“A quality universal primary education will remain a distant dream for millions of children living in countries without enough trained teachers in classrooms,” said Irina Bokova, Director-General of UNESCO. “Teachers are the core of any education system. Hiring and training new and already established teachers is fundamental to protecting children’s ability to learn in school.’

Under pressure to fill gaps, many countries are recruiting teachers who lack the most basic training. According to UIS data, in one-third of countries with data, fewer than 75% of primary school teachers were trained according to national standards in 2012. In Angola, Benin, Equatorial Guinea, Guinea-Bissau, Senegal and South Sudan, this figure falls below 50%. As a result, in roughly a third of countries in sub-Saharan Africa, the GMR shows that the challenge of training existing teachers is greater than that of recruiting new teachers to the profession.

“Putting well-intentioned instructors in front of huge classrooms and calling them teachers will not deliver our ambitions to have every child in school and learning,” said Aaron Benavot, director of the EFA Global Monitoring Report. “We have prepared a new Advocacy Toolkit for teachers to help us relay these messages to their governments. Teachers, better than anyone else, can relay how teacher shortages and a lack of training are making it just about impossible to deliver a quality education”

Countries must ensure that all new teacher candidates have completed at least secondary education. Yet the GMR shows that the numbers of those with this qualification in many countries are in short supply: eight countries in sub-Saharan Africa would have to recruit at least 5% of their secondary school graduates into the teaching force by 2020. Niger would need to recruit up to 30%.

In sub-Saharan Africa, the cost of paying the salaries of the additional teachers required by 2020 totals an extra US$5.2 billion per year, according to UIS projections, before counting for training, learning materials and school buildings. With the greatest number of children out of school in the world, Nigeria alone will need to allocate an extra US$1.8 billion per year.

“The good news is that most countries can afford to hire the extra teachers if they continue to steadily increase investment in education,” said Hendrik van der Pol, director of the UNESCO Institute for Statistics. “Over the past decade, education budgets across Sub-Saharan Africa have been growing by 7% in real terms, reflecting the commitment to get more teachers and children in classrooms. However four countries will need to significantly increase their education budgets if they’re to cover the bills and provide training to new recruits: the Central African Republic, Mali, Chad and Malawi.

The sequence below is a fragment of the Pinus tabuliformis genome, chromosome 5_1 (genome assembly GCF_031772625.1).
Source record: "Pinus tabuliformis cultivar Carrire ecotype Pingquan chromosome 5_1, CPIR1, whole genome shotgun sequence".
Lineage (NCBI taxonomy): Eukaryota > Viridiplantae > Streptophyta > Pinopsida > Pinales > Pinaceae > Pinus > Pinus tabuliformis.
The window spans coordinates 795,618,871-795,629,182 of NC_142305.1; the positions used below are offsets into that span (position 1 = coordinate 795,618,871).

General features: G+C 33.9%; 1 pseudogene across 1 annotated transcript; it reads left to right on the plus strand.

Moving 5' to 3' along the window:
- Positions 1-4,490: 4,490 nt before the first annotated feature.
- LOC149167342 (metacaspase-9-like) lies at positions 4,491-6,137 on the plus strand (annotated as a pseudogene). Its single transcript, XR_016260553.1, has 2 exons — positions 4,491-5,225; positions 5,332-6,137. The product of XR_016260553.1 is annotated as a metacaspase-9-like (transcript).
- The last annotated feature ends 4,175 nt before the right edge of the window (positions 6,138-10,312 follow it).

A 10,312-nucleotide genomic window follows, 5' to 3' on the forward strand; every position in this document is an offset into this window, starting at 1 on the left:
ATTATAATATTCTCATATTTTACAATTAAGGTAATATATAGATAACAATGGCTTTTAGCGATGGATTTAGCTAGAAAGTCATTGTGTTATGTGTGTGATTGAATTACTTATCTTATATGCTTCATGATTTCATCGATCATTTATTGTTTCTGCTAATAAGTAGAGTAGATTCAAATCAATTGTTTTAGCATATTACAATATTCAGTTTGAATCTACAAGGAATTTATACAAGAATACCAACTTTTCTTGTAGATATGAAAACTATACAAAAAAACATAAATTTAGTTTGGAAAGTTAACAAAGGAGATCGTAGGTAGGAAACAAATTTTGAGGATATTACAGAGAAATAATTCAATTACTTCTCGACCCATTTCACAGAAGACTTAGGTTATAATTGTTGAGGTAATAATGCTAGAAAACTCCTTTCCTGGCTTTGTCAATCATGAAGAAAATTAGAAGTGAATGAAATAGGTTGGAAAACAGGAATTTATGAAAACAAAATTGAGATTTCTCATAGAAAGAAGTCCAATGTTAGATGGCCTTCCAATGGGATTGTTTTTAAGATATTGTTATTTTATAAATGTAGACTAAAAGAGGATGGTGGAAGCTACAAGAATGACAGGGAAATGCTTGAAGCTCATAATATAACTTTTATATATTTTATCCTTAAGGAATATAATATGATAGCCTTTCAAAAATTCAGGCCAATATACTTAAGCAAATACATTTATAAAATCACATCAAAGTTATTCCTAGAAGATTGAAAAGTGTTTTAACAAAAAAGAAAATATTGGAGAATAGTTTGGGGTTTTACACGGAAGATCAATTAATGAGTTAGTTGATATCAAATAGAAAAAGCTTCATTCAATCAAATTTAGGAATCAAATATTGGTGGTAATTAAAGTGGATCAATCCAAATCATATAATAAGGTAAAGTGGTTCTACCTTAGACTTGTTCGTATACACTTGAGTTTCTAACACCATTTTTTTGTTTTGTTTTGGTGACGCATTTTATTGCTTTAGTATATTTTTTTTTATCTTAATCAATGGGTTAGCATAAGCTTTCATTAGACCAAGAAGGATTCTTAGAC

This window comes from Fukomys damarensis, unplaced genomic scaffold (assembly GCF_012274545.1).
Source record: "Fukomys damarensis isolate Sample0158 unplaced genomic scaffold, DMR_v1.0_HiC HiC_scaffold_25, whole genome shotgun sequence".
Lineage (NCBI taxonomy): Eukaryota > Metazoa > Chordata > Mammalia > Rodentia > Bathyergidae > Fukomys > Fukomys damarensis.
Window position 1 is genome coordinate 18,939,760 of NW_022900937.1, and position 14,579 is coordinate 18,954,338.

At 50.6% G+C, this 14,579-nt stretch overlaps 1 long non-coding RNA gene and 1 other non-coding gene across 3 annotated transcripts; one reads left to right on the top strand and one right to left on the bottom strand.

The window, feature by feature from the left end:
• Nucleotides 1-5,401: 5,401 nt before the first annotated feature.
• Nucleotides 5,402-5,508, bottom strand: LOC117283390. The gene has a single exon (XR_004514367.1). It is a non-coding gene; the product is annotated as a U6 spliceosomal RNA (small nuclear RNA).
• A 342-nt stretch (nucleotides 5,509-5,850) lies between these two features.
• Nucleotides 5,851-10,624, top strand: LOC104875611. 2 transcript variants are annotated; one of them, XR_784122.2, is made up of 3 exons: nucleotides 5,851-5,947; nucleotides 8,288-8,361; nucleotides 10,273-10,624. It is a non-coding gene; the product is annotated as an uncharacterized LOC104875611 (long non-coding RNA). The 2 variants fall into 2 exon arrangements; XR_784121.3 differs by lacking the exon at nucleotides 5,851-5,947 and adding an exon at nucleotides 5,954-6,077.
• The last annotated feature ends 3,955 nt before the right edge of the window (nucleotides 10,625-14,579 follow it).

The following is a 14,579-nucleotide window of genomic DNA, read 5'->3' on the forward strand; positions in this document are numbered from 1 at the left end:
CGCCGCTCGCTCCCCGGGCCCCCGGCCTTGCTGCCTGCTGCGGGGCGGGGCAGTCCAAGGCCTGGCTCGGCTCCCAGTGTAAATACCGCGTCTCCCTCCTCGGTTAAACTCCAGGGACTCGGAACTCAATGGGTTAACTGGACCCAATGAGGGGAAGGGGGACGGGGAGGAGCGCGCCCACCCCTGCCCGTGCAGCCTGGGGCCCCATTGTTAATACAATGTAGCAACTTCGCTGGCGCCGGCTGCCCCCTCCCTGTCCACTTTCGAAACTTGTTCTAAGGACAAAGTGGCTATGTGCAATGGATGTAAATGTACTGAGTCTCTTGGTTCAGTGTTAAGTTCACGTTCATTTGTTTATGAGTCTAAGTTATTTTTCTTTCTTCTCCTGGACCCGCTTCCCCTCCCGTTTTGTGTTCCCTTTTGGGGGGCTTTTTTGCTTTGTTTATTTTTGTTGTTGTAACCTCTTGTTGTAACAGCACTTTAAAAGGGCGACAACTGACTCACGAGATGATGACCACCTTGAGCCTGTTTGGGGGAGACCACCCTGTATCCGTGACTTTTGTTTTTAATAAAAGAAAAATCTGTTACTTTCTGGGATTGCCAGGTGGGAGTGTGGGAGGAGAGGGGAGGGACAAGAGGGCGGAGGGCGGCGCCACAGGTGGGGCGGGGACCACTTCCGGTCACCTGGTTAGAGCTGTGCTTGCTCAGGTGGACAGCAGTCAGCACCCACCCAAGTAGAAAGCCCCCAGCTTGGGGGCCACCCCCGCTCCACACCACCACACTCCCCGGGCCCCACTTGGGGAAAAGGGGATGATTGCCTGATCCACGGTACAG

– See more at: http://en.unesco.org/news/quality-education-needs-qualified-teachers#sthash.VDkPWqOZ.dpuf

International Day of the Girl Child – 11 October 2014

Having just returned from Zambia, it is frightening to find the pressures on girls just to fulfil their right to education ,let alone a quality education or even a life without being abused or discriminated against before they are 18. Work with the boys too, of course, but an improvement in the life of many girls will bring benefits for all.

Empowerment of and investment in girls are key in breaking the cycle of discrimination and violence and in promoting and protecting the full and effective enjoyment of their human rights”

-United Nations Resolution 66/170

International Day of the Girl Child – 11 October

“Girls face discrimination and violence every day across the world. The International Day of the Girl Child focuses attention on the need to address the challenges girls face and to promote girls’ empowerment and the fulfillment of their human rights.” 

This year, the theme is “Empowering adolescent girls: Ending the cycle of violence”. – See more at: http://www.unwomen.org/en/news/in-focus/girl-child#sthash.vvoIda3E.dpuf

Just two years ago, the UN declared October 11th as the International Day of the Girl Child to raise awareness about all issues concerning gender inequality around the world.  It’s a day when activist groups come together under the same goal to highlight, discuss, and take action to advance rights and opportunities for girls everywhere.The fulfillment of girls’ right to education is first and foremost an obligation and moral imperative. There is also overwhelming evidence that girls’ education, especially at the secondary level, is a powerful transformative force for societies and girls themselves.

For more information on UNICEF’s initiatives and activities for the Day, click here.


“There is … overwhelming evidence that girls’ education, especially at the secondary level, is a powerful transformative force for societies and girls themselves: it is the one consistent positive determinant of practically every desired development outcome, from reductions in mortality and fertility, to poverty reduction and equitable growth, to social norm change and democratization.”


Though life for the girl child is steadily improving, many are still subjected to horrific practices, such as female genital mutilation, son preference – often resulting in female infanticide – as well as child marriage, sexual exploitation and abuse. Girls are also more likely to experience discrimination in food allocation and healthcare, and are often outpaced and outranked by boys in all spheres of life. The Girl Child was also one of the 12 critical areas of concern raised in the Beijing Declaration and Platform for Actionin 1995, concluding in nine strategic objectives framed as a means of holding governments accountable for girl’s rights. – See more at: http://beijing20.unwomen.org/en/in-focus/girl-child#sthash.r5P7EfLH.dpuf